Stop attacking Connecticut teachers and listen to them
Here we go again, another attack on teachers.
When educators dared to stand up for proper working and learning conditions, it was recently labeled as “unfair deals” on this page.
Ridiculous. Educators were working on better teaching and learning conditions as early as Jan. 19, raised the issues at a public hearing in March, and lawmakers publicly debated the issues on the House and Senate floor. We are interested in the facts, not the distortion of the real issues.
Unfortunately, there are anti-public school extremists who peddle misinformation to promote a bad idea called “dual education.”
What is dual instruction? It involves having a single teacher teach a class of school children online and in person at the same time. It’s the kind of fractured teaching that makes school ineffective, especially for high-needs students and English learners. As Education Committee Co-Chair Sen. Douglas McCrory said in the Senate when discussing this bipartisan bill, “It’s not working, folks.” McCrory, who is a career educator, said, “I couldn’t serve two masters. I cannot serve the children in front of me and at the same time provide quality education to those at home.
He is right. Imagine this: you are teaching a class of children, some of whom need individual help, one who is not on task and one who needs a pass to use the toilet. Meanwhile, two kids online are having connection issues, one forgot to mute while his dog barks and three have their video turned off. Result: No one learns.
So why are some extremists pushing this bad idea? Silver. Their pretzel logic is to block as many students as possible in a classroom, block more online, and wipe out public school budgets. They know it doesn’t help students learn; they should know it hurts. And who benefits? The wealthy few who seek to extract public money from schools in privatized hands. Then they criticize the teachers union when we do our job to protect educators, public schools and the learning process. Bad practices should be banned, and I guess some take offense when lawmakers listen to educators on the front lines.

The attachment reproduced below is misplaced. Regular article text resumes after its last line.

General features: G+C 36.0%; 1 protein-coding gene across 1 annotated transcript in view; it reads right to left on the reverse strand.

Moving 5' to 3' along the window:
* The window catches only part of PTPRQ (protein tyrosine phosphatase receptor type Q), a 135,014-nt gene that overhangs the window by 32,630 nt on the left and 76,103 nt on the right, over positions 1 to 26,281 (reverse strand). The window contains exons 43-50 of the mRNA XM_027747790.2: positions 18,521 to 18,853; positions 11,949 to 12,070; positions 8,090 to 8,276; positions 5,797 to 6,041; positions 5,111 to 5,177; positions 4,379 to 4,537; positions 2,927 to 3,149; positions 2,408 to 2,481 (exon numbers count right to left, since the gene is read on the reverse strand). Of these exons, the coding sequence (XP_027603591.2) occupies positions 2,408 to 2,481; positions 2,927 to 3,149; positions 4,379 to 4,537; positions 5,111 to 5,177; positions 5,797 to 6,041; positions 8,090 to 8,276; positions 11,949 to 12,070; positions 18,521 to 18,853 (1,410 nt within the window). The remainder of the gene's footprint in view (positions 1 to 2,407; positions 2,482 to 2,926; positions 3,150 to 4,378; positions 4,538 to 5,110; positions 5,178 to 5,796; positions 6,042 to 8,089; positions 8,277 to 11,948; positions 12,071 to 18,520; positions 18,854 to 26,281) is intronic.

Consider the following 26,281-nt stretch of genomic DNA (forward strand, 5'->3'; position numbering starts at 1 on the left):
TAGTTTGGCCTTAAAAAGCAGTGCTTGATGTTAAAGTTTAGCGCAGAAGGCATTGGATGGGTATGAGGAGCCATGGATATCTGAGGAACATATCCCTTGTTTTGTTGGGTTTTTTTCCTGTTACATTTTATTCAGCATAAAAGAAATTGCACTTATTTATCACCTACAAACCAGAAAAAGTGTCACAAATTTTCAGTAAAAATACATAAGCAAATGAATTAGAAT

This is not to say that distance education, when not divided and fractured with live instruction at the same time, cannot provide certain benefits. I serve on the Remote Learning Commission to explore best practices with leaders across the state, including superintendents and Board of Education members. We agree that failed aspects, such as dual instruction, must stop, and instead we should support student learning by using technology in sophisticated and thoughtful ways. Dual teaching does not meet this standard.
Educators have learned a lot about distance education during the pandemic. It was really an experience for teachers and school children. Dual instruction has left children disengaged, especially children with limited English skills and children from low-income communities. And you can take my word for it, because unlike salon pundits who take a stand and play politics with education, I actually taught in a dual teaching model and I know firsthand that this is not was not effective.
Let real experience and expertise guide us, not rhetoric.
Kate Dias is president of the Connecticut Education Association.